72nd Emmy Nominee Douglas Axtell
In late July the Academy of Television Arts & Sciences announced its list of nominations for the 72nd Emmy Awards. Local 479 Sound Mixer Douglas Axtell was among those honored with a nomination for the category Outstanding Sound Mixing For A Limited Series or Movie for his work on the HBO series “Watchmen”.
This is Douglas’ third Emmy nomination and his eighth award nomination altogether. Provided below are excerpts from a conversation with Douglas.
In 1986 DC Comics published a highly regarded series called Watchmen, which was a cultural phenomenon – did you have any thoughts about this project going in?
“Oh yeah. When I found out that Damon was rebooting Watchmen I was like, WOW – I love what he does – this is going to be interesting.”
The most talked-about sequence in Lindeloff’s Watchmen is a depiction of the 1921 Attack on Greenwood (aka the Tulsa Race Massacre).
“Tulsa turned out to be a very timely, a very relevant subject. Honestly, I had never heard of the massacre in Tulsa [until this project]. I’m fairly well informed, politically, but I was shocked. I began researching the race riots. It wasn’t taught in school, it wasn’t taught in university. I had a college roommate from Tulsa, but it never came up – this wasn’t on anybody’s radar – [learning about it] was a revelation. That’s why I say it’s a very American story – it’s uncanny. Who could have predicted masked police and racial unrest? The parallels [to the events of the summer of 2020] were freaky.”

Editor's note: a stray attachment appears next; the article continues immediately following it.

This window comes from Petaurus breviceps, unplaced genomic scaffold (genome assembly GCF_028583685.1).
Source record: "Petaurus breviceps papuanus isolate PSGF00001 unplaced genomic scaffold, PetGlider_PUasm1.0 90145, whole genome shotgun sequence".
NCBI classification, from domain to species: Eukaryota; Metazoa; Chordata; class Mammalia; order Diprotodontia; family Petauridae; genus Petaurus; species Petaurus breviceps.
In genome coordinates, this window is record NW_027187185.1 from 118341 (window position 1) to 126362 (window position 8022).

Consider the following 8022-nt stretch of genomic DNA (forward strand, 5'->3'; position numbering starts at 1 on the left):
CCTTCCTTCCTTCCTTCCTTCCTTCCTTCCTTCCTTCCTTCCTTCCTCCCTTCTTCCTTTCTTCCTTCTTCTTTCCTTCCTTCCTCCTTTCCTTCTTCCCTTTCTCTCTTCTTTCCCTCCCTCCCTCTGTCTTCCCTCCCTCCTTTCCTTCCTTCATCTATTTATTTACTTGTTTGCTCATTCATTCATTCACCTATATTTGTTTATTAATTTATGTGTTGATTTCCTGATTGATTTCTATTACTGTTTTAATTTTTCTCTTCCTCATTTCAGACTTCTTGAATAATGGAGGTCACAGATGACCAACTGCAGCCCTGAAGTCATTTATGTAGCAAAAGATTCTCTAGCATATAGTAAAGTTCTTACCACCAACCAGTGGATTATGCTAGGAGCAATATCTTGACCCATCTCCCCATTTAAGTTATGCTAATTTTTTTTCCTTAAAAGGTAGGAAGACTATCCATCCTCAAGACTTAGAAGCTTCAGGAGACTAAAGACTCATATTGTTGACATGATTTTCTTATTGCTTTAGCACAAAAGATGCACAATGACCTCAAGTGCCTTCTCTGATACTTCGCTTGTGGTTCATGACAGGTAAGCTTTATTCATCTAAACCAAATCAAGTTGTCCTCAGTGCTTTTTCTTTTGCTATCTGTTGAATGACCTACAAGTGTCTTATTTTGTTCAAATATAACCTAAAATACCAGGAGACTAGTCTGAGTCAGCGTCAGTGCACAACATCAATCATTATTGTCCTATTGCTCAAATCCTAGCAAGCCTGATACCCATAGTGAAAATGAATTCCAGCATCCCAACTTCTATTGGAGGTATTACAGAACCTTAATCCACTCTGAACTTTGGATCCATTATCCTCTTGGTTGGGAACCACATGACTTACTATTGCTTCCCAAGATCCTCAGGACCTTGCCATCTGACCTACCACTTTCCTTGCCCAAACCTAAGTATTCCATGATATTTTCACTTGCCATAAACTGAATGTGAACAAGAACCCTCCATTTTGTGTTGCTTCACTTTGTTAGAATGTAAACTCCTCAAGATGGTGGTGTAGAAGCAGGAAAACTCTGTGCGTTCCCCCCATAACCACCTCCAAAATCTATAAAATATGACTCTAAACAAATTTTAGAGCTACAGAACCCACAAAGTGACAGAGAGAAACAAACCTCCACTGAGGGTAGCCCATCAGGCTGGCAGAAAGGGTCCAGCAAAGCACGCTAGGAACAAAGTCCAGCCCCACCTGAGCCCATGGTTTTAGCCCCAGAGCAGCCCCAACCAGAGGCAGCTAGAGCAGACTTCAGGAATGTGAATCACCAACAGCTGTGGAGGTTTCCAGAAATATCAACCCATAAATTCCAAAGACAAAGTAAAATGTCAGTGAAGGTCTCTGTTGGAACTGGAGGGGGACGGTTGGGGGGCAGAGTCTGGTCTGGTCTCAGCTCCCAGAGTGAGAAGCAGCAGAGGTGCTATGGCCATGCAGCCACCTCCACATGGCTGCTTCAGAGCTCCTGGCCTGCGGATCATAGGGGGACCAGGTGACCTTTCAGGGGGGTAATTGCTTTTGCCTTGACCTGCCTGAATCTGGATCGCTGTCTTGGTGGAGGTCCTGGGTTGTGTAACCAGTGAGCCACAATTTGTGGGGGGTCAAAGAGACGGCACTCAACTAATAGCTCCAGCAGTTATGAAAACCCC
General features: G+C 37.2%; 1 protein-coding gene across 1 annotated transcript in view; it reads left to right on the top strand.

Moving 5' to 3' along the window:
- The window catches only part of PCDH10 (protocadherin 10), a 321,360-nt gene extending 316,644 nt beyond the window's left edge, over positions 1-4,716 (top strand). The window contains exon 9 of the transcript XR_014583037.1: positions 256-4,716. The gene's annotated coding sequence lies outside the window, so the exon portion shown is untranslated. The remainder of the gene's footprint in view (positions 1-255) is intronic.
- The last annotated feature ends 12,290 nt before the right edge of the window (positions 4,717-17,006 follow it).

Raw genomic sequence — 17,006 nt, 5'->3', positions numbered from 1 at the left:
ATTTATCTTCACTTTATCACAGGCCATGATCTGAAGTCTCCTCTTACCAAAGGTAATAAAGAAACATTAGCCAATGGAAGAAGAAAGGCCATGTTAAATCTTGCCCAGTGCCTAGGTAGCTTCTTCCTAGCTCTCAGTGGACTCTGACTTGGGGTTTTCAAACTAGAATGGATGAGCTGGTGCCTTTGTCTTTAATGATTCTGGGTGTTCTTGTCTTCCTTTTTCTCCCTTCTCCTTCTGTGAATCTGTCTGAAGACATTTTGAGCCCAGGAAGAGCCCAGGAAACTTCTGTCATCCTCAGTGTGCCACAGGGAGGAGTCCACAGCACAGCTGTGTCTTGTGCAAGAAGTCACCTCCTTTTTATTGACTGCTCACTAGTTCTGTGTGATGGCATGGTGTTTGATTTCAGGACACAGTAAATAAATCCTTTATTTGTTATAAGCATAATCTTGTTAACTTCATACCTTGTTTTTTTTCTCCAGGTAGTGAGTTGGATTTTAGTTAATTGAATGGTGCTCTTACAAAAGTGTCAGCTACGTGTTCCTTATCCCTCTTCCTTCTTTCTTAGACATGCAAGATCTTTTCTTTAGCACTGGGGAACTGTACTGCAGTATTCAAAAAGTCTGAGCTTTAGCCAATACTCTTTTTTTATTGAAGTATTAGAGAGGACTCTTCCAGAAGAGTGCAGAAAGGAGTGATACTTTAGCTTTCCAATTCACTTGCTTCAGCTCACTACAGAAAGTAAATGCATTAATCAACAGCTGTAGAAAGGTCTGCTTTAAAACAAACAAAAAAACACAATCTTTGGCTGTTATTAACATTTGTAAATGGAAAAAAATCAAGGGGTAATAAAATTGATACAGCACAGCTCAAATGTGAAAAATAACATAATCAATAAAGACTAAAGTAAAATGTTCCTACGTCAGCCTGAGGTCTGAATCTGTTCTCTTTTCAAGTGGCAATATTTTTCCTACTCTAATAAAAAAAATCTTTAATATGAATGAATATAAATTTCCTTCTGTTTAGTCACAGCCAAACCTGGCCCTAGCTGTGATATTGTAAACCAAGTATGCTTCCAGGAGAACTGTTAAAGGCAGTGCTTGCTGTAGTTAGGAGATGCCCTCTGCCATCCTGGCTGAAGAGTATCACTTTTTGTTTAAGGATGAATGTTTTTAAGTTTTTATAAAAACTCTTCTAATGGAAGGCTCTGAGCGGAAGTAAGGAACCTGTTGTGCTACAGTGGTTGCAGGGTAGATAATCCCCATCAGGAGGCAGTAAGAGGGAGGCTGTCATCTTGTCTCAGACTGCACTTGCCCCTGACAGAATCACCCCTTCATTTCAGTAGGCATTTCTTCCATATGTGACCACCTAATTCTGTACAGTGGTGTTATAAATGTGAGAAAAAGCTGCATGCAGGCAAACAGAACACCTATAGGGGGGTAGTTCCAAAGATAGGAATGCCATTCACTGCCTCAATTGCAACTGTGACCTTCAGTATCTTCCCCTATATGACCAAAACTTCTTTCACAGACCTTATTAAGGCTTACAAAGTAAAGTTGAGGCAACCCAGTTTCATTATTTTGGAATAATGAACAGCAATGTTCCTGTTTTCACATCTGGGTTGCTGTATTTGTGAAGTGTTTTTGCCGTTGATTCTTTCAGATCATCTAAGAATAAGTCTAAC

Did you have any preconceptions going into this project?
“Not really. You just have to trust the process – it got better and better, when I found out that Trent and Atticus [Trent Reznor and Atticus Ross of Nine Inch Nails] were involved – well then, we knew it was going to sound like something, you can’t put hokey effects behind that music – we knew this was going to be special.”
Hiring a Boom
“[Boom Operator] Robert Maxfield is a good friend and I asked him who he thought I should use for boom on Watchmen. He suggested Chris Isaac, so Chris and I agreed to meet at a coffee shop. He was not at all what I was expecting. He was really low key (he’s a musician), and just very mellow. He seemed…. I didn’t get him. I called Max back and said “This is the guy??” and Robert said “Yeah, he’s the guy – you’re hiring him. So I hired him, and you know what? [laughing] I loved the guy. I was so sad when we parted ways. He’s amazing, he’s a beautiful person – I was so sad when he left the business and moved to Memphis to start over… [laughing] he broke my heart!”
“So Chris and I, when we were on Watchmen, Chris really got it – he got Damon, he got Regina King, he got the project. To have the entire sound team really gel on a subject matter? You don’t often see that, especially on television – but it’s what happened on Watchmen.”
Damon Lindlof was the Showrunner and lead writer for this series, what was that like?